RapidRatings Blog

Supplier Risk Management Best Practices: 6 Characteristics of Top Risk Programs

Posted by RapidRatings on February 20, 2019

In today’s business environment, risk management continues to gain widespread recognition as a critical factor in protecting your business’ performance and ultimately your bottom line. Building a strong risk management program is a necessity to maintain continuity of quality, product, and supply while increasing revenue and growing margins.

That’s why a robust risk management program has become a mandate from many boards and executive management teams. Supply chain and procurement management need increasing visibility and transparency into key suppliers for insight into potential issues or disruptions, which could cause significant impact to the company. However, risk management doesn’t start and stop with supply chain and procurement functions. All business areas - credit, finance, operations, compliance and IT - are incorporating risk management principles.

As risk management is increasingly viewed as a strategic and competitive advantage, companies are beginning to make risk programs a guiding principle in developing their relationships with their suppliers. While risk comes in all shapes and sizes, the strongest risk management programs across our clients share the same following key characteristics.

Best-in-class risk management programs include the following characteristics:

  1. Program is enterprise-wide
    An enterprise-wide approach to risk-management policy, process, and culture provides the necessary foundation and enables information to be shared company-wide. Often enterprise-wide risk initiatives are mandated from senior management to make sure risk is prioritized and embedded into daily processes.  To support this type of initiative, you need a centralized process and database for the most efficient and cost-effective way to mitigate risks and make the best business decisions. It is also important to define responsibilities and identify who owns or manages specific areas of the program.

  2. Suppliers are triaged by criticality
    Managing risk requires many resources and time, so you should consider where the highest impact risks lay within your organization. The most common method to define critical suppliers is using spend, but a more accurate method is to measure impact. Which suppliers will have the most impact on revenue, such as single or sole source suppliers? Which pose the highest threat or risks -  quality and fulfillment, environmental, macroeconomic, geographic, cyber risks, or all the above?

  3. Risk is measured by standardized holistic metrics
    Focusing on Key Risk Indicators (KRI) helps quantify risk amongst different tiers of suppliers. Our clients typically find financial risk, quality and delivery performance metrics, and country factors to be strong indicators. More specifically, they use standardized data for companies, industries, and geographies to create the most consistent metrics throughout their risk management programs.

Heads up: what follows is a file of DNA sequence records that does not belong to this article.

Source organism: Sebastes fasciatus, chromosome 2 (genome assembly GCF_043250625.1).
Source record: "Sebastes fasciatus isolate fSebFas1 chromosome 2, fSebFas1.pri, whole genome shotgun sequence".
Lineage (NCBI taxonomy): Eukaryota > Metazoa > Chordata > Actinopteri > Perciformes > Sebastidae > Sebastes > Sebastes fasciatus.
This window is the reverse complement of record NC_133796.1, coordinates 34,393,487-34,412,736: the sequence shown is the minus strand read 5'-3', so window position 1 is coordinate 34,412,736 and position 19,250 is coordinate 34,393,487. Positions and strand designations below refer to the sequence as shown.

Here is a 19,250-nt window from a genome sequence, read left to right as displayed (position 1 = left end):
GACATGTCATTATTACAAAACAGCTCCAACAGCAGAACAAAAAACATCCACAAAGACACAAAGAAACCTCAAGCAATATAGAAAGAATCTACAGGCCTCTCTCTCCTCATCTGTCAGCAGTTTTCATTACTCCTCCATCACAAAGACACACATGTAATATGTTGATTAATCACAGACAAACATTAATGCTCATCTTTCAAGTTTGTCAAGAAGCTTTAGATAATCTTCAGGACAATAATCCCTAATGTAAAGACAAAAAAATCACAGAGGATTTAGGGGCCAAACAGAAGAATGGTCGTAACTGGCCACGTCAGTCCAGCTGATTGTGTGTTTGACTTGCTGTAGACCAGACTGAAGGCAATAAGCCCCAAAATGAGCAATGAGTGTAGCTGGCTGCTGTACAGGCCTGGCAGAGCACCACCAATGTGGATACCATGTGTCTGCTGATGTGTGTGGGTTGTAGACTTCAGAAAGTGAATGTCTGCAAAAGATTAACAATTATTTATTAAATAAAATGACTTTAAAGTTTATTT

4. Processes are defined to mitigate and monitor risk
    Mitigate: Nurture the relationship by having a productive dialogue. Does the supplier agree that there is an issue? Financial health is a strong conversation guide since you can point to specific areas of concern in the financial statements.  What are they planning to do? What are the actions you plan to take?

    Monitor: Check in on the steps identified in the mitigation action plan – are the mutually agreed upon actions progressing? Have the risk metrics improved?

  5. Risk is managed end-to-end
    The strongest risk management program focuses on evaluating risk throughout the lifecycle of suppliers. It begins at sourcing when evaluating new suppliers or a new supply category by performing due diligence, choosing the strongest suppliers and setting the tone of the relationship by highlighting transparency and communication. Risk management should also be monitored on a continuous basis throughout the relationship for early warning into signals of deterioration. Not only is it important to look at your Tier 1 suppliers, but Tier 2 and beyond should also be evaluated for a complete picture of risk.

  6. Technology is used for efficiency
    Risk is too vast and complex to be managed using spreadsheet and manual processes. To create sustainable processes, risk management should be as automated as possible. Investing in software, data, and analytics will ensure possible risks are not slipping through the cracks. Many clients implement a Governance Risk Platform to provide quick and easy access to the most current data to identify and mitigate ongoing risk. Additionally, using accurate data to map risk across the entire supply chain and implementing alerts to stay abreast of changes in risk eliminates missing important signals.


Want to read more about best practices in risk management?  Read our eBook for an in-depth guide to optimizing your supplier risk management program.

Topics: Supplier Risk Management, Third-Party Risk Management, Risk Assessment